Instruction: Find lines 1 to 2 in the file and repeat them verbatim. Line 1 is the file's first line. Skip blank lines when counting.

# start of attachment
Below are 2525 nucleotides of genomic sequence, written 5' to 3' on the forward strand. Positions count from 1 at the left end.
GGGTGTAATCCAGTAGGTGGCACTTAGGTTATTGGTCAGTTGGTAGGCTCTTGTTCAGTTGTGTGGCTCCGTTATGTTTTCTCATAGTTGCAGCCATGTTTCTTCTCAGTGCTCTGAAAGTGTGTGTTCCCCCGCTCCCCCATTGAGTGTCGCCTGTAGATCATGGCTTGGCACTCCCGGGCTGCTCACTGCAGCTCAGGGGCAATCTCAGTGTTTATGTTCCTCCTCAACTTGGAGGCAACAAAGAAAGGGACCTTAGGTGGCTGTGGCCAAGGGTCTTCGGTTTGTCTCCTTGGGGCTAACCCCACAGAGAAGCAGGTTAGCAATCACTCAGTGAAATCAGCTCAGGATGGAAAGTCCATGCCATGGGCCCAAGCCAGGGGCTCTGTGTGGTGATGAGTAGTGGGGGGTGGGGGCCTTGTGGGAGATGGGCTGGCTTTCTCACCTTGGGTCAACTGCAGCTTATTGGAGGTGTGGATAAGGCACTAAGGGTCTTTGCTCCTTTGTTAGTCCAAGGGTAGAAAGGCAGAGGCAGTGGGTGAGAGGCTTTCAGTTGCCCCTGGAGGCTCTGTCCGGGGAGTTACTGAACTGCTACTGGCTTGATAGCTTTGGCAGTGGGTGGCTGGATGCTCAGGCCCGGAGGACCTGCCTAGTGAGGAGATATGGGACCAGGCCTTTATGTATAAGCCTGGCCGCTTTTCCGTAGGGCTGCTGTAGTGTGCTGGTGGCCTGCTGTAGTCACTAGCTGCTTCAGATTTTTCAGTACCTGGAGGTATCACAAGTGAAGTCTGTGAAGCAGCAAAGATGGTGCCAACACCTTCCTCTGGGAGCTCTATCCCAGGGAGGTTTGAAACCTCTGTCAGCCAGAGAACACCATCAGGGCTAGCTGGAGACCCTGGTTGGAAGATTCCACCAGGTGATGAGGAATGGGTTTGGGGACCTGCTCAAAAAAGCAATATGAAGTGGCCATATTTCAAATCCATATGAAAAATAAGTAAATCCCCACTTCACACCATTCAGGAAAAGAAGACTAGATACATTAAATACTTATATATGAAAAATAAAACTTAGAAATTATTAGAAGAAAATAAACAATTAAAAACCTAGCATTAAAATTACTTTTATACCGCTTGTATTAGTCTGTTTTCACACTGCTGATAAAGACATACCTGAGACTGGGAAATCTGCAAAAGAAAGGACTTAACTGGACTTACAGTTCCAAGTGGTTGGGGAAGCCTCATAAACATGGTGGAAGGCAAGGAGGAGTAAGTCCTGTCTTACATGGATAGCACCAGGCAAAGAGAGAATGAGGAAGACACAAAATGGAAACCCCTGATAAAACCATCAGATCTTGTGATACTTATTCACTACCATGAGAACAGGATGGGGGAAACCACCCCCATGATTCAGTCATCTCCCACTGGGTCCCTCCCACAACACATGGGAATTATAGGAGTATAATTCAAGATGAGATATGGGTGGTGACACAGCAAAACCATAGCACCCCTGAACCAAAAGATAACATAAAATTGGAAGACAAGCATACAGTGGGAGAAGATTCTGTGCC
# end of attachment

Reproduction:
Below are 2525 nucleotides of genomic sequence, written 5' to 3' on the forward strand. Positions count from 1 at the left end.
GGGTGTAATCCAGTAGGTGGCACTTAGGTTATTGGTCAGTTGGTAGGCTCTTGTTCAGTTGTGTGGCTCCGTTATGTTTTCTCATAGTTGCAGCCATGTTTCTTCTCAGTGCTCTGAAAGTGTGTGTTCCCCCGCTCCCCCATTGAGTGTCGCCTGTAGATCATGGCTTGGCACTCCCGGGCTGCTCACTGCAGCTCAGGGGCAATCTCAGTGTTTATGTTCCTCCTCAACTTGGAGGCAACAAAGAAAGGGACCTTAGGTGGCTGTGGCCAAGGGTCTTCGGTTTGTCTCCTTGGGGCTAACCCCACAGAGAAGCAGGTTAGCAATCACTCAGTGAAATCAGCTCAGGATGGAAAGTCCATGCCATGGGCCCAAGCCAGGGGCTCTGTGTGGTGATGAGTAGTGGGGGGTGGGGGCCTTGTGGGAGATGGGCTGGCTTTCTCACCTTGGGTCAACTGCAGCTTATTGGAGGTGTGGATAAGGCACTAAGGGTCTTTGCTCCTTTGTTAGTCCAAGGGTAGAAAGGCAGAGGCAGTGGGTGAGAGGCTTTCAGTTGCCCCTGGAGGCTCTGTCCGGGGAGTTACTGAACTGCTACTGGCTTGATAGCTTTGGCAGTGGGTGGCTGGATGCTCAGGCCCGGAGGACCTGCCTAGTGAGGAGATATGGGACCAGGCCTTTATGTATAAGCCTGGCCGCTTTTCCGTAGGGCTGCTGTAGTGTGCTGGTGGCCTGCTGTAGTCACTAGCTGCTTCAGATTTTTCAGTACCTGGAGGTATCACAAGTGAAGTCTGTGAAGCAGCAAAGATGGTGCCAACACCTTCCTCTGGGAGCTCTATCCCAGGGAGGTTTGAAACCTCTGTCAGCCAGAGAACACCATCAGGGCTAGCTGGAGACCCTGGTTGGAAGATTCCACCAGGTGATGAGGAATGGGTTTGGGGACCTGCTCAAAAAAGCAATATGAAGTGGCCATATTTCAAATCCATATGAAAAATAAGTAAATCCCCACTTCACACCATTCAGGAAAAGAAGACTAGATACATTAAATACTTATATATGAAAAATAAAACTTAGAAATTATTAGAAGAAAATAAACAATTAAAAACCTAGCATTAAAATTACTTTTATACCGCTTGTATTAGTCTGTTTTCACACTGCTGATAAAGACATACCTGAGACTGGGAAATCTGCAAAAGAAAGGACTTAACTGGACTTACAGTTCCAAGTGGTTGGGGAAGCCTCATAAACATGGTGGAAGGCAAGGAGGAGTAAGTCCTGTCTTACATGGATAGCACCAGGCAAAGAGAGAATGAGGAAGACACAAAATGGAAACCCCTGATAAAACCATCAGATCTTGTGATACTTATTCACTACCATGAGAACAGGATGGGGGAAACCACCCCCATGATTCAGTCATCTCCCACTGGGTCCCTCCCACAACACATGGGAATTATAGGAGTATAATTCAAGATGAGATATGGGTGGTGACACAGCAAAACCATAGCACCCCTGAACCAAAAGATAACATAAAATTGGAAGACAAGCATACAGTGGGAGAAGATTCTGTGCC